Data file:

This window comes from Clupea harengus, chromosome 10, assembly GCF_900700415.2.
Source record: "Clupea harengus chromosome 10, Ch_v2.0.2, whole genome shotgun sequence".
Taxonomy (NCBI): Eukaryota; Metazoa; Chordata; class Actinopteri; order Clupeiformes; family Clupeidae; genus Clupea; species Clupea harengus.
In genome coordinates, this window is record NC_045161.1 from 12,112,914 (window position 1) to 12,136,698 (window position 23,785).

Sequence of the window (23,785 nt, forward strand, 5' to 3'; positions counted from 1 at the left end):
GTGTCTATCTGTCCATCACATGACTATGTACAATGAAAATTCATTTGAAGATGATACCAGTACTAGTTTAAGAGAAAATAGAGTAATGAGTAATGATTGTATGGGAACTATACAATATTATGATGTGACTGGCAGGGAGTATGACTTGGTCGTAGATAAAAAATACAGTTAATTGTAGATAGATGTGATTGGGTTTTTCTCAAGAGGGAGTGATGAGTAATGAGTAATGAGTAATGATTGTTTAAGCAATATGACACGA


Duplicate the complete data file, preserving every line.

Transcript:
This window comes from Clupea harengus, chromosome 10, assembly GCF_900700415.2.
Source record: "Clupea harengus chromosome 10, Ch_v2.0.2, whole genome shotgun sequence".
Taxonomy (NCBI): Eukaryota; Metazoa; Chordata; class Actinopteri; order Clupeiformes; family Clupeidae; genus Clupea; species Clupea harengus.
In genome coordinates, this window is record NC_045161.1 from 12,112,914 (window position 1) to 12,136,698 (window position 23,785).

Sequence of the window (23,785 nt, forward strand, 5' to 3'; positions counted from 1 at the left end):
GTGTCTATCTGTCCATCACATGACTATGTACAATGAAAATTCATTTGAAGATGATACCAGTACTAGTTTAAGAGAAAATAGAGTAATGAGTAATGATTGTATGGGAACTATACAATATTATGATGTGACTGGCAGGGAGTATGACTTGGTCGTAGATAAAAAATACAGTTAATTGTAGATAGATGTGATTGGGTTTTTCTCAAGAGGGAGTGATGAGTAATGAGTAATGAGTAATGATTGTTTAAGCAATATGACACGA